In my current project at work, I had a task to add run time permissions in an android app whose code is very old and using legacy methods and frameworks/tools. Normally, I use Ted Permissions in all my apps for the runtime permissions and I must say that it’s one hell of an amazing library I ever saw and given the complex scenario and flow of runtime permissions in Android (thanks to Google who always makes sure to make every thing more complicated than ever), this library makes the runtime permissions like a breeze. Wonderful job Ted Park.
Android introduced Runtime Permissions in API Level 23 (Android Marshmallow 6.0) or later versions. The permissions has a very complicated flow to implement as shown in the below image:
Today, when I was looking for very simple approach to do this, I was shocked to see that how Google has made this simple thing so much complicated and confusing to implement just like how they have done with Camera APIs. It took me a whole day just to add two simple runtime permissions at the start of my code. Here’s how I have done it.
IMPORTANT: You should not request all permissions at once. Rather you should request the concerning permission only at the time when its supposed to be used. I am requesting all the permissions at start because our code base is very old and complicated.
My app needed Storage and Location permissions. So, add these permissions in the Android Manifest file like this:
Now, as soon the app starts, it asks for both (Location and Storage) permissions. If both permissions are granted, then the app proceeds normally with the usual functionality. We can do it in onCreate() method of the our first Activity like the below:
Please note in the above code that I have created a String array which contains all the permissions we will request here. Now, let's implement the checkAndRequestPermissions() method.
As we can see in the code above, we can check status of any permission with using ContextCompat.checkSelfPermission() method. And we can request any permission with ActivityCompat.requestPermissions() method. These methods are already included in support library.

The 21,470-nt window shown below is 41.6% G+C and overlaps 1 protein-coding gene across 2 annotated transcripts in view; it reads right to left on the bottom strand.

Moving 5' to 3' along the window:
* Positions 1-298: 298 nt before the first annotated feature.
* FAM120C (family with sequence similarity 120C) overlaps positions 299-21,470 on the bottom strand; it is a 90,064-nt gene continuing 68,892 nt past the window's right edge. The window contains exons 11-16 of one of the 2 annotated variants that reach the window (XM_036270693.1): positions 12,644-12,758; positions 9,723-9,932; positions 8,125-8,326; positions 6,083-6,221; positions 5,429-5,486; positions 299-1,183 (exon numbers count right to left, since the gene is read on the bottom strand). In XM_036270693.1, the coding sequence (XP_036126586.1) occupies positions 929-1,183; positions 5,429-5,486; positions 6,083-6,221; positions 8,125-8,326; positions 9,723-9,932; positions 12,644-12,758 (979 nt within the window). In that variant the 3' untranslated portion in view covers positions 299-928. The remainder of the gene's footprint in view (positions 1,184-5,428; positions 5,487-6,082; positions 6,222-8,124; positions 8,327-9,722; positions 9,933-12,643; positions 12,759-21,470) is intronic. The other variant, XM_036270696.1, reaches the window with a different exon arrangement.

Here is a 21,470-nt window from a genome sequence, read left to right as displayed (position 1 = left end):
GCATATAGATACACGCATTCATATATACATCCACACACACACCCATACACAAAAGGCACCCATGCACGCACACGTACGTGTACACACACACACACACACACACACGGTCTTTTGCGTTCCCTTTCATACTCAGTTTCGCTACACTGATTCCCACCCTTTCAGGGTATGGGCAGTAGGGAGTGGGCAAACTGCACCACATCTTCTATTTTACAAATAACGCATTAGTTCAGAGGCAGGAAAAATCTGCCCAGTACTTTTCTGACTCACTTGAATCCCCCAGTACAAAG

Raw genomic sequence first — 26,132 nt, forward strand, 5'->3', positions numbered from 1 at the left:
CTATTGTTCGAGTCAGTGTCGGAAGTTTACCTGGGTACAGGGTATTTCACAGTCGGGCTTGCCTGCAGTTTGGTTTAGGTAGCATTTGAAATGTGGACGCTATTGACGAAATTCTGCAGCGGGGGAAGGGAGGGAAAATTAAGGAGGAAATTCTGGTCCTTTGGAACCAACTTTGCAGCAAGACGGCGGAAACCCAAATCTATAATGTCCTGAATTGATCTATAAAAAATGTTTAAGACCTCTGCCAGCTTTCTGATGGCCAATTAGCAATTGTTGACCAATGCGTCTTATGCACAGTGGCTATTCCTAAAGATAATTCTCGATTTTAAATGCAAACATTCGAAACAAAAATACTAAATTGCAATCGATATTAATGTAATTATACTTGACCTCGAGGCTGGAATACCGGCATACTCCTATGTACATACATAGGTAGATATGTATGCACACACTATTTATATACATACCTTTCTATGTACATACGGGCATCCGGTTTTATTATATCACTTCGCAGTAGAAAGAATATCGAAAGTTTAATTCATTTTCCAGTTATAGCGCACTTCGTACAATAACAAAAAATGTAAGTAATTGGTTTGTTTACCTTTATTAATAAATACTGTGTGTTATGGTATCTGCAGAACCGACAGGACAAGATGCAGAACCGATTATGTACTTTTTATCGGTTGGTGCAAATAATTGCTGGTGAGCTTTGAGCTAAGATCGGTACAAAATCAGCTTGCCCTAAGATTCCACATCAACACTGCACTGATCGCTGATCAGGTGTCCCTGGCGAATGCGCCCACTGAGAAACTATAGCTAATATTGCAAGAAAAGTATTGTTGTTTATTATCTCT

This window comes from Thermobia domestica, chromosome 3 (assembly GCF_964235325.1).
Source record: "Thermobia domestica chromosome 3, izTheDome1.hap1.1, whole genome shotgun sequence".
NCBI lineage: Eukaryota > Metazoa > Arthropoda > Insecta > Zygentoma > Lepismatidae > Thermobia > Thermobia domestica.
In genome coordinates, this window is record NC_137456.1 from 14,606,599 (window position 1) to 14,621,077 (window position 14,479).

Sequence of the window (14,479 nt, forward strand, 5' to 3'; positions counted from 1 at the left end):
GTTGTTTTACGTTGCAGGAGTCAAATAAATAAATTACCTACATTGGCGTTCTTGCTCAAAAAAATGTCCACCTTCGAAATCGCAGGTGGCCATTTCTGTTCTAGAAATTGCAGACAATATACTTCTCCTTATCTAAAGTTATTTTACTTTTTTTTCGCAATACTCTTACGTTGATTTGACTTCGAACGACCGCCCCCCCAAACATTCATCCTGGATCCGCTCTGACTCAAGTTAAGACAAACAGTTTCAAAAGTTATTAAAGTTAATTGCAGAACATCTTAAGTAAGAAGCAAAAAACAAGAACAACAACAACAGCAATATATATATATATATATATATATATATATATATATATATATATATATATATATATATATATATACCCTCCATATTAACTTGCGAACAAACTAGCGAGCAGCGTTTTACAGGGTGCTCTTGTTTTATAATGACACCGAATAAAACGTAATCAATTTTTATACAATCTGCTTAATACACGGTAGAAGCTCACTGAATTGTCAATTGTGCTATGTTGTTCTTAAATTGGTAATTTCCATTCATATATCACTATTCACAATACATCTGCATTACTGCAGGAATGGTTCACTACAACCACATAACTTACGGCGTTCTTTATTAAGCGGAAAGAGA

Now, if the listPermissionsNeeded is not empty, that means that at least one or more permissions have been denied. So, requestPermissions() method will show the permission dialog and will invoke onRequestPermissionsResult() callback method
Now, here’s how the whole case goes after requesting permissions. First time, android will show the permissions normally. If all are accepted, then everything goes normally. If any one or all are denied, then it shows the explanation dialog (created by developer) to tell the user why permissions are important. And this dialog will allow the user to grant permissions again. Now, android will show the permission dialog again but this time with an extra checkbox “Never ask again”.
If any of the permission has been denied with “Never ask again” check, then that permission can only be allowed from the Settings of the app. Since my app cannot work without these permissions, so I will show another dialog which will allow the user to go to Settings screen of the app and allow to grant permissions manually.
We can do so with this another method ActivityCompat.shouldShowRequestPermissionRationale(context, permission), which keeps the record for "Never ask again" check. If this method returns true, that means that Android will show the request permission dialog. And if false, Android will not show the dialog as user has checked "Never ask again". So this is where you will have to redirect the user to the Settings -> Permissions screen to allow the user to grant permissions manually.
Now, Let’s see the code in onRequestPermissionsResult() method. I have put some comments as well, so this should be self-explanatory.
And here’s the showDialog() method. Its just for creating AlertDialog.
I hope this helps in your app development and solves the problem of runtime permissions.
Wajahat Karim is a graduate from NUST, Islamabad, an experienced mobile developer, an active open source contributor, and co-author of two books Learning Android Intents and Mastering Android Game Development with Unity. In his spare time, he likes to spend time with his family, do experiments on coding, loves to write about lots of things (mostly on blog and medium) and is passionate contributor to open source. In June 2018, one of his library became #1 on Github Trending. His libraries have about 2000 stars on Github and are being used in various apps by the developers all around the globe. Follow him on Twitter and Medium to get more updates about his work in Writing, Android and Open Source.
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